Regarding the costs (initial investment), relevant on account of the financial budget restrictions of the Management Science Department of a medium-sized university, SuperDecisions and easy-mind were the preferred DSS solutions. Users who understand themselves as researchers or educators can receive both products for free. As there was no ordinal assessment, the local priorities were derived by direct cardinal data entry of the cardinal information (see Table 7). Apart from different scaling levels, the criterion initial investment is directed negatively. So, the lowest priorities are assigned to the preferred DSS. This reversed ranking will be transformed in the subsequent synthetization process of the entire model.

Initial investment
C.R. = 0.00000 easy-mind MakeItRational Qualica D S SelectPro SuperDecisions
Local priority 0.00060 0.04008 0.90333 0.05539 0.00060

Table 7.

Judgements of the alternatives VI (Costs).

Owing to the qualitative expert judgements, all priorities are used now to construct S ^ U (see Table 8). Due to the (inter-)dependencies determined by DEMATEL, several cluster comparisons had to be made.

FS1 FS2 US1 US2 US3 US4 US5 RE1 RE2 RE3 CO1 CO2 AF1 AF2 AF3 AF4 A1 A2 A3 A4 A5
FS1 0.0000 0.0000 0.0000 1.0000 0.6667 0.0000 0.0000 0.0000 0.0000 0.0000 0.0000 0.0000 0.0000 1.0000 0.0000 1.0000 0.5000 0.5000 0.5000 0.5000 0.5000
FS2 0.0000 0.0000 0.0000 0.0000 0.3333 0.0000 0.0000 1.0000 1.0000 0.0000 0.0000 0.0000 0.0000 0.0000 0.0000 0.0000 0.5000 0.5000 0.5000 0.5000 0.5000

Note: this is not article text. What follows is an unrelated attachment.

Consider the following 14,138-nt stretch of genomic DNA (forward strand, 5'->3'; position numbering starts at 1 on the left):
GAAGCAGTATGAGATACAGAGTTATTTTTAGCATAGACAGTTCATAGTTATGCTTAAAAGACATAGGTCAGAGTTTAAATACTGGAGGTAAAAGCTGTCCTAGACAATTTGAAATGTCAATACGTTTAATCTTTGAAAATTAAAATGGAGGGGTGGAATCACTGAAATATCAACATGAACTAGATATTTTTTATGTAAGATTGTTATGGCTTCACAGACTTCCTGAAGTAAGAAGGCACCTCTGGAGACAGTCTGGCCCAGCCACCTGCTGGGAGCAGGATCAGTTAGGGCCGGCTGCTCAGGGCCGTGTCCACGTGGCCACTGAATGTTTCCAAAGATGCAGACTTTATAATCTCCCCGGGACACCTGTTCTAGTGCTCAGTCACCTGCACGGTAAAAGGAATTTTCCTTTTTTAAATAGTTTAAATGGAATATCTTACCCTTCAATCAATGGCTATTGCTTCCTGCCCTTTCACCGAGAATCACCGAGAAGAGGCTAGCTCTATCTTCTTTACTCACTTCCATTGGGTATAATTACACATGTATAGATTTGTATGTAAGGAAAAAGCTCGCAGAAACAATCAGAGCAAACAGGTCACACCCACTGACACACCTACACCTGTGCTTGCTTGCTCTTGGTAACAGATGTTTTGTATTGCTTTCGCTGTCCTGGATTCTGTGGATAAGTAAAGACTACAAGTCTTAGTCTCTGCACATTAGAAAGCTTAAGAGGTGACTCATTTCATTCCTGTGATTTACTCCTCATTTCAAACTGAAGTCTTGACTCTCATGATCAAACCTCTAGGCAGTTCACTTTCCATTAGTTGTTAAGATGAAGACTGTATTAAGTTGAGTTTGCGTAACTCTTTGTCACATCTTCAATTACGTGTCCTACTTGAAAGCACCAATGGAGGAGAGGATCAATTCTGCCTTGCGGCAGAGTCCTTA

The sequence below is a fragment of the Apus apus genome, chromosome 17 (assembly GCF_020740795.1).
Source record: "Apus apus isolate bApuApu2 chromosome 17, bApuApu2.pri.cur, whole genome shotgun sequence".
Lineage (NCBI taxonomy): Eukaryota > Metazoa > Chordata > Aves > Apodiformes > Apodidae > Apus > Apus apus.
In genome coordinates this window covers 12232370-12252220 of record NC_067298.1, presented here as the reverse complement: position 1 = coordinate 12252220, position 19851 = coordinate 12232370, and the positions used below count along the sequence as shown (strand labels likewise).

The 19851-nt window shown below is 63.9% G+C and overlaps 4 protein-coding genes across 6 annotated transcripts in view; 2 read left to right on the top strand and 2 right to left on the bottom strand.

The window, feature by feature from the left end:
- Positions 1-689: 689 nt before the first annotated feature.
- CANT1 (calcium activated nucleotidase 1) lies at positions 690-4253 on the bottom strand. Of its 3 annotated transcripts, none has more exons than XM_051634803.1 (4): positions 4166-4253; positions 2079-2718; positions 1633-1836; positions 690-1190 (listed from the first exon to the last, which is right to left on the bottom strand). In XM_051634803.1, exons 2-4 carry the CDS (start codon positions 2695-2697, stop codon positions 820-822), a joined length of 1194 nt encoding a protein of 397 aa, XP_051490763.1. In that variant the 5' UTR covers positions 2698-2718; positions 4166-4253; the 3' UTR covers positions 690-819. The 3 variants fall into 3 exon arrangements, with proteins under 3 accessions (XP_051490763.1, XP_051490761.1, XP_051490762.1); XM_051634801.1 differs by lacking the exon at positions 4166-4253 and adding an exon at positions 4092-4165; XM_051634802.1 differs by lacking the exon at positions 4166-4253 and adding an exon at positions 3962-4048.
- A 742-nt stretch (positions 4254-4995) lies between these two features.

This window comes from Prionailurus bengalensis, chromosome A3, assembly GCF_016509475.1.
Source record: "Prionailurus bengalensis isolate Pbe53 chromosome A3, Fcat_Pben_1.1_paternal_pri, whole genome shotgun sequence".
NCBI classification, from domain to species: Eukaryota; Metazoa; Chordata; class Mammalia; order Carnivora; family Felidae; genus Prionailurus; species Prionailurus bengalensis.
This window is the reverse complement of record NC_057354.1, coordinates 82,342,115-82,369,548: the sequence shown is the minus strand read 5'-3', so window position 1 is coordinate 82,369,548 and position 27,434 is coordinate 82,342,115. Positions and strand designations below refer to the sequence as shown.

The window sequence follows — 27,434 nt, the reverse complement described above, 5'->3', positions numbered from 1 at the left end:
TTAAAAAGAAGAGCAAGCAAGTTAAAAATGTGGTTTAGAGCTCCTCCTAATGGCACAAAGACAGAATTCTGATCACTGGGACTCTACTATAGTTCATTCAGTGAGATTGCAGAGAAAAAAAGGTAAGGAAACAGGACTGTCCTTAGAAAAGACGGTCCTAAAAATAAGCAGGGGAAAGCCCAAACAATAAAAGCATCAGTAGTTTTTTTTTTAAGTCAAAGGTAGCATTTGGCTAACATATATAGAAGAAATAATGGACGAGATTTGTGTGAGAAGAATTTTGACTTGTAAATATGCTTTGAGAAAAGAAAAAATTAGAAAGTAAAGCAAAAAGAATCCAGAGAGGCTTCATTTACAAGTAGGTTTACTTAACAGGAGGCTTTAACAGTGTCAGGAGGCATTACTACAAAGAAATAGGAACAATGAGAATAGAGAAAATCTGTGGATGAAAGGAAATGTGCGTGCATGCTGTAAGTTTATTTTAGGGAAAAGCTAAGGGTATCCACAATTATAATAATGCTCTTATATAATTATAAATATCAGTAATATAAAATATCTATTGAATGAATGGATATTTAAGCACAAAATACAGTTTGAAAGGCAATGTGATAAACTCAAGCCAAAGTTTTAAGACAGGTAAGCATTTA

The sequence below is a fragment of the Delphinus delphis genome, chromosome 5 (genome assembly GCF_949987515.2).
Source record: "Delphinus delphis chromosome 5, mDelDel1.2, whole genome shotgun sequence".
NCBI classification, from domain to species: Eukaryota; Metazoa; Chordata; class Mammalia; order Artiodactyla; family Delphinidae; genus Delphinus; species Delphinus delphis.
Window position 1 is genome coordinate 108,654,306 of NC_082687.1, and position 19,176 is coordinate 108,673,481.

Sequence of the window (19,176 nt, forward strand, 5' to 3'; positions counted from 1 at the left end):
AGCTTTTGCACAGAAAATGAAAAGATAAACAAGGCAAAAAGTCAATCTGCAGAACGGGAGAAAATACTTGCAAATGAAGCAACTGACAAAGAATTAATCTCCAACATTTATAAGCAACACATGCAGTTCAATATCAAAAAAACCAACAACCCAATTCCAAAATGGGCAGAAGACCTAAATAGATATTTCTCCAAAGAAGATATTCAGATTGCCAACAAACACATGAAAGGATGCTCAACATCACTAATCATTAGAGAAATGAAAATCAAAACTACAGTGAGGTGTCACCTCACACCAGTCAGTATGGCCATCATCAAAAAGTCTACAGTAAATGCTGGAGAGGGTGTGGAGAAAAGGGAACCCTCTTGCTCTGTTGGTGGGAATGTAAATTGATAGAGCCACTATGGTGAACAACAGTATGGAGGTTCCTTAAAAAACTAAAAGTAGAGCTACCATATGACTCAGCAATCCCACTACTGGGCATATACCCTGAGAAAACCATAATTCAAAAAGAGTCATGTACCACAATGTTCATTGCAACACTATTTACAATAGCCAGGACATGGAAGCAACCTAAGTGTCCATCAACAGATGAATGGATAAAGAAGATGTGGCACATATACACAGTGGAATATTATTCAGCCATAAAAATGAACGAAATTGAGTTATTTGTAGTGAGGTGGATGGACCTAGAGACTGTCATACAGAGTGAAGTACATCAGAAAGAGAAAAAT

US1 0.0000 0.0000 0.0000 0.0000 0.0000 0.0000 0.0000 0.0000 0.0000 0.0000 0.0000 0.0000 0.0000 0.0000 0.0000 0.0000 0.1000 0.1000 0.1000 0.1000 0.1000
US2 0.0000 0.0000 0.0000 0.0000 0.0000 0.0000 0.0000 0.0000 0.0000 0.0000 0.0000 0.0000 0.0000 0.0000 0.0000 0.0000 0.2500 0.2500 0.2500 0.2500 0.2500
US3 0.0000 0.0000 0.0000 0.8333 0.0000 0.0000 0.0000 0.0000 0.0000 0.0000 0.0000 0.0000 0.0000 0.0000 0.0000 0.0000 0.2500 0.2500 0.2500 0.2500 0.2500
US4 0.0000 0.0000 0.0000 0.0000 0.0000 0.0000 0.0000 0.0000 0.0000 0.0000 0.0000 0.0000 0.0000 0.0000 0.0000 0.0000 0.1500 0.1500 0.1500 0.1500 0.1500
US5 0.0000 0.0000 0.0000 0.1667 1.0000 0.0000 0.0000 0.0000 0.0000 0.0000 0.0000 0.0000 0.0000 0.0000 0.0000 0.0000 0.2500 0.2500 0.2500 0.2500 0.2500
RE1 0.0000 0.0000 0.0000 0.0000 0.5000 0.0000 0.0000 0.0000 1.0000 0.0000 0.0000 0.0000 0.0000 0.0000 0.0000 0.0000 0.3333 0.3333 0.3333 0.3333 0.3333
RE2 0.0000 0.0000 0.0000 0.0000 0.5000 0.0000 0.0000 1.0000 0.0000 0.0000 0.0000 0.0000 0.0000 0.0000 0.0000 0.0000 0.3333 0.3333 0.3333 0.3333 0.3333
RE3 0.0000 0.0000 0.0000 0.0000 0.0000 0.0000 0.0000 0.0000 0.0000 0.0000 0.0000 0.0000 0.0000 0.0000 0.0000 0.0000 0.3333 0.3333 0.3333 0.3333 0.3333
CO1 0.0000 0.0000 0.0000 0.0000 1.0000 0.0000 0.0000 0.0000 0.0000 0.0000 0.0000 0.0000 0.0000 0.0000 0.0000 0.0000 0.6667 0.6667 0.6667 0.6667 0.6667
CO2 0.0000 0.0000 0.0000 0.0000 0.0000 0.0000 0.0000 0.0000 0.0000 0.0000 0.0000 0.0000 0.0000 0.0000 0.0000 0.0000 0.3333 0.3333 0.3333 0.3333 0.3333
AF1 0.0000 0.0000 0.0000 0.0000 0.2000 0.0000 0.0000 0.0000 0.0000 0.0000 0.0000 0.0000 0.0000 1.0000 0.0000 0.0000 0.2000 0.2000 0.2000 0.2000 0.2000
AF2 0.0000 0.0000 0.0000 1.0000 0.0000 0.0000 0.0000 0.0000 0.0000 0.0000 0.0000 0.0000 0.0000 0.0000 0.0000 0.0000 0.2000 0.2000 0.2000 0.2000 0.2000
AF3 0.0000 0.0000 0.0000 0.0000 0.8000 0.0000 0.0000 0.0000 0.0000 0.0000 0.0000 0.0000 0.0000 0.0000 0.0000 0.0000 0.4000 0.4000 0.4000 0.4000 0.4000